The Cookie Monsters and Elmos in Times Square might be fuzzy, but they are definitely not warm. A Cookie Monster performer from Queens was arrested on Sunday for allegedly pushing a toddler and shouting obscenities at his mother over a tip dispute. Not too long ago, a man dressed as Elmo from "Sesame Street" was arrested for hurling anti-Semitic slurs at tourists, USA Today reports.
The fuzzy entrepreneurs try to make a few bucks by posing for photos with tourists. But sometimes, the green and blue frienemies try to score green by assaulting and endangering children.
This particular Cookie Monster, otherwise known as Osvaldo Quiroz-Lopez, who commutes to Sesame Street from Queens, has been charged with assault, child endangerment and aggressive begging, USA Today reports. He allegedly demanded $2 for posing with a woman's child, shoved the child and proceeded to berate the woman and her child with obscene names.
Assault & Battery
The definitions for assault vary from state-to-state, but here, the assault charge came about from Quiroz-Lopez's threats or threatening behavior against the mother and child.
In fact, the hardscrabble rendition of Cookie Monster also battered the child. A battery occurs when your childhood hero:
- Intentionally touches you,
- The touching is harmful or offensive;
- With no consent from you.
Cookie Monster intentionally touched the child, but was the touching harmful or offensive to the child and without the child's permission? The answer, USA Today reports, comes straight from the babe's mouth: "Cookie Monster give me boo-boo." Sad face.
Child endangerment occurs when an adult's recklessness or indifference endangers the health or life of a child.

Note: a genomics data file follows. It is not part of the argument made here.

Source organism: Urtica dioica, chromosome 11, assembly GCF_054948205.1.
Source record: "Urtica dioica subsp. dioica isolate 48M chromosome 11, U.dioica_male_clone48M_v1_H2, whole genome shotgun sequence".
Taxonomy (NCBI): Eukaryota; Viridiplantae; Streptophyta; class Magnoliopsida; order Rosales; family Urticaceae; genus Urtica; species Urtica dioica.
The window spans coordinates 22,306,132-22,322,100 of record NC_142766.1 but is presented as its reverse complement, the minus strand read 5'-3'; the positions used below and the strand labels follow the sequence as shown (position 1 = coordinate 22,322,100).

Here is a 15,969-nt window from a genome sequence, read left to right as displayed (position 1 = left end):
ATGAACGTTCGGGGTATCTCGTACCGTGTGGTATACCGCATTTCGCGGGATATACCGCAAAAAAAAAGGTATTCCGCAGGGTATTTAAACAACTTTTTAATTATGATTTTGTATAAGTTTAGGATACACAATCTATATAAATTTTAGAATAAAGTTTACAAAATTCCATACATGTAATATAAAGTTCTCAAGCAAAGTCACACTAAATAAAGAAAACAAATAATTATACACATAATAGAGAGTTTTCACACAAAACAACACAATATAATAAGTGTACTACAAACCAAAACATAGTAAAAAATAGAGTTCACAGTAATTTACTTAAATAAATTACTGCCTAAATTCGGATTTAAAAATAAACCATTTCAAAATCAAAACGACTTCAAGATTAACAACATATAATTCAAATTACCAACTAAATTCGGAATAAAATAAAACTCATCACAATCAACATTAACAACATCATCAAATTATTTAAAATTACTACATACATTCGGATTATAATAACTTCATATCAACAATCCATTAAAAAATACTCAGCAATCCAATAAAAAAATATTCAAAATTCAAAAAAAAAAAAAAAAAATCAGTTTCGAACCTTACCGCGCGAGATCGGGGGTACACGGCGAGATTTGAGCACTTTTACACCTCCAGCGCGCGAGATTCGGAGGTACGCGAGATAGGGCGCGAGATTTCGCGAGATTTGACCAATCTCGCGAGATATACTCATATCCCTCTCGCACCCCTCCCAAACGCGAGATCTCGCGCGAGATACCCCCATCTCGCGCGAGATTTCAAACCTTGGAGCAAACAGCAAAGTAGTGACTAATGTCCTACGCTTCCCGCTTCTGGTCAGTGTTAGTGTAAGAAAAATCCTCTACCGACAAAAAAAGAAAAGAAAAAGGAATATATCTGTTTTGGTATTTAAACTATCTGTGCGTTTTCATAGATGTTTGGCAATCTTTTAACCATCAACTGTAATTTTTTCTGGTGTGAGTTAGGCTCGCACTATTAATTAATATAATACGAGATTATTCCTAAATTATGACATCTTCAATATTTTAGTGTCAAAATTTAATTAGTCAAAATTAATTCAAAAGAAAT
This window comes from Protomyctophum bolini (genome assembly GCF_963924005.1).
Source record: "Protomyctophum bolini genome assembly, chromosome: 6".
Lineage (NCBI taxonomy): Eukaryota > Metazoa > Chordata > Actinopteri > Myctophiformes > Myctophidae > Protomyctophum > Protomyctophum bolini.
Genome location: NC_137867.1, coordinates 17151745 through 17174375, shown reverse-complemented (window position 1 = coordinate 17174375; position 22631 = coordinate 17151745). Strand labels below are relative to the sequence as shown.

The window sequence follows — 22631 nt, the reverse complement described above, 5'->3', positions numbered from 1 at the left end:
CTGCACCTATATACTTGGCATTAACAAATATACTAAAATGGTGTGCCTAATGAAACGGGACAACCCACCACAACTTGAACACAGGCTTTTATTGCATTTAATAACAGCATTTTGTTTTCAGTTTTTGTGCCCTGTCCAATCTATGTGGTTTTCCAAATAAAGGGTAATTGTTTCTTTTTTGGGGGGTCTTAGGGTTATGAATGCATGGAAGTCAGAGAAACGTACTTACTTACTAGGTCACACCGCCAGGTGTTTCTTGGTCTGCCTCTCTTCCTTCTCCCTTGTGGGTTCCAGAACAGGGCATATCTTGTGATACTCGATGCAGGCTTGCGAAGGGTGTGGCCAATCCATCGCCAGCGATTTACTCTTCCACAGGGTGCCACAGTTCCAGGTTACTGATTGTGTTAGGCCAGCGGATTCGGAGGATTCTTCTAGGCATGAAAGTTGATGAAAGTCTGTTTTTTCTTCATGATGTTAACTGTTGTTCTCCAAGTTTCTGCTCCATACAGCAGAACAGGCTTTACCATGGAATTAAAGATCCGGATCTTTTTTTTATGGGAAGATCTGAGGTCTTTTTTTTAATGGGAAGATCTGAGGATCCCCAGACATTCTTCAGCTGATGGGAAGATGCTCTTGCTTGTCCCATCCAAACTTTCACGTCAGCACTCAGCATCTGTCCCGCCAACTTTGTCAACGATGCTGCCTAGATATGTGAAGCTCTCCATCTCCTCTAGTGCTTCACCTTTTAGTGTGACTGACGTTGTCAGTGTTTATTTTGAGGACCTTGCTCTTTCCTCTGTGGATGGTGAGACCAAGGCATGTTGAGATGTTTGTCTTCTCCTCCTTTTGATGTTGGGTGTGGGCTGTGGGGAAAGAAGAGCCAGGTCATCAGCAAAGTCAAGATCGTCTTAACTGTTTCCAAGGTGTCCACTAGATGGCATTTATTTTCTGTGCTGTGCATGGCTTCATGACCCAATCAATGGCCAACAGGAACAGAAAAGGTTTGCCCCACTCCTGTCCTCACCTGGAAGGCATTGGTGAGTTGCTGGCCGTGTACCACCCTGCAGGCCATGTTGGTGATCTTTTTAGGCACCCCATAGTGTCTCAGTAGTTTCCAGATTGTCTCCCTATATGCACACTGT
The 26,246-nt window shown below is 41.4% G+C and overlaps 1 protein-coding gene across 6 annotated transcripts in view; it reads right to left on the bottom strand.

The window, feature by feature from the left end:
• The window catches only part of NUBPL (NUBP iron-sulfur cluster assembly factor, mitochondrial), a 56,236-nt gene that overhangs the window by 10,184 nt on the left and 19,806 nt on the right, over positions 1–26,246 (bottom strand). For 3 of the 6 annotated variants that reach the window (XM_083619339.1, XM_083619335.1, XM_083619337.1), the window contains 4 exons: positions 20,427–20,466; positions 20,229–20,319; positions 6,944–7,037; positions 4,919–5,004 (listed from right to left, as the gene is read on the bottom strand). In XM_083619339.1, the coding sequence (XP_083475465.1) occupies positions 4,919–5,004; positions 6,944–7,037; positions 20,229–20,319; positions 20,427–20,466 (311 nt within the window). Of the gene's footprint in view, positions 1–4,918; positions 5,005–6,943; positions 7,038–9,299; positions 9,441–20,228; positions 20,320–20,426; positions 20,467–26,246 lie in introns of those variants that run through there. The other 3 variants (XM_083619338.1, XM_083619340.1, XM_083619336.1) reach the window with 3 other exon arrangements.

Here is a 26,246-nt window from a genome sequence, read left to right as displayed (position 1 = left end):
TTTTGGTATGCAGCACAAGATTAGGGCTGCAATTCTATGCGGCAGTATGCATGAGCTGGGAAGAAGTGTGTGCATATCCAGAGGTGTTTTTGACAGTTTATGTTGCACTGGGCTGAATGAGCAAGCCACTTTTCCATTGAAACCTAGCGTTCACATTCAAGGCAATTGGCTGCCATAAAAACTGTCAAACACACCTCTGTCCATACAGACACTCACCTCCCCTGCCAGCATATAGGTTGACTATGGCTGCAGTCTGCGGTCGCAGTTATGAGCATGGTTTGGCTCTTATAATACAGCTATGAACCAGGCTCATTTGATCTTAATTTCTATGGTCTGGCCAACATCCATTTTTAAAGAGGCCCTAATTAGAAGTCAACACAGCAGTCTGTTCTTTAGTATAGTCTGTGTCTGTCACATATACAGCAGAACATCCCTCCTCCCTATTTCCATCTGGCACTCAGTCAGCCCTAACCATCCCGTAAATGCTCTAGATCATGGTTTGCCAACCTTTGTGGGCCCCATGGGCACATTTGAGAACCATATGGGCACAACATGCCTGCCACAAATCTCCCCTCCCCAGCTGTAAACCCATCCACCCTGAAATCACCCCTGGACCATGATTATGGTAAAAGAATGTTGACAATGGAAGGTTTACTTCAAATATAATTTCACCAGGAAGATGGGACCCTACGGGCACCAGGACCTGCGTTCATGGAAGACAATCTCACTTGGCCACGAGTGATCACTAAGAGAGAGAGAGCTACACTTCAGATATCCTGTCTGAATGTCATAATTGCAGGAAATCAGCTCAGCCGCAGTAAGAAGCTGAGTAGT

In this case, pushing a child can be physical abuse and calling a child foul names can be emotional abuse. Quiroz-Lopez's physical and verbal conduct against the child could constitute child endangerment.
Cookie Monster might go into quite the sugar withdrawal because he could be imprisoned up to one year for a child endangerment conviction.
Street performers are protected by the First Amendment and are free to seek tips (usually averaging $2 to $5) for photo-ops in Times Square. However, the performers cannot block traffic, sell merchandise or demand payment.
In this case, Cookie Monster's demand for payment is an offense that can cost about $60.
If you know what's good for you, you'll keep your cookies to yourself in Times Square.
- Cookie Monster, Elmo get in Times Square trouble (Associated Press)
- Discuss Your Case With a New York Criminal Defense Attorney (FindLaw)
- Who Are the Men Behind the Masks? Super Mario Gropes Woman (FindLaw's NY Criminal Blog)
- Is There a First Amendment Right to Beg for Change? (FindLaw's Law and Daily Life)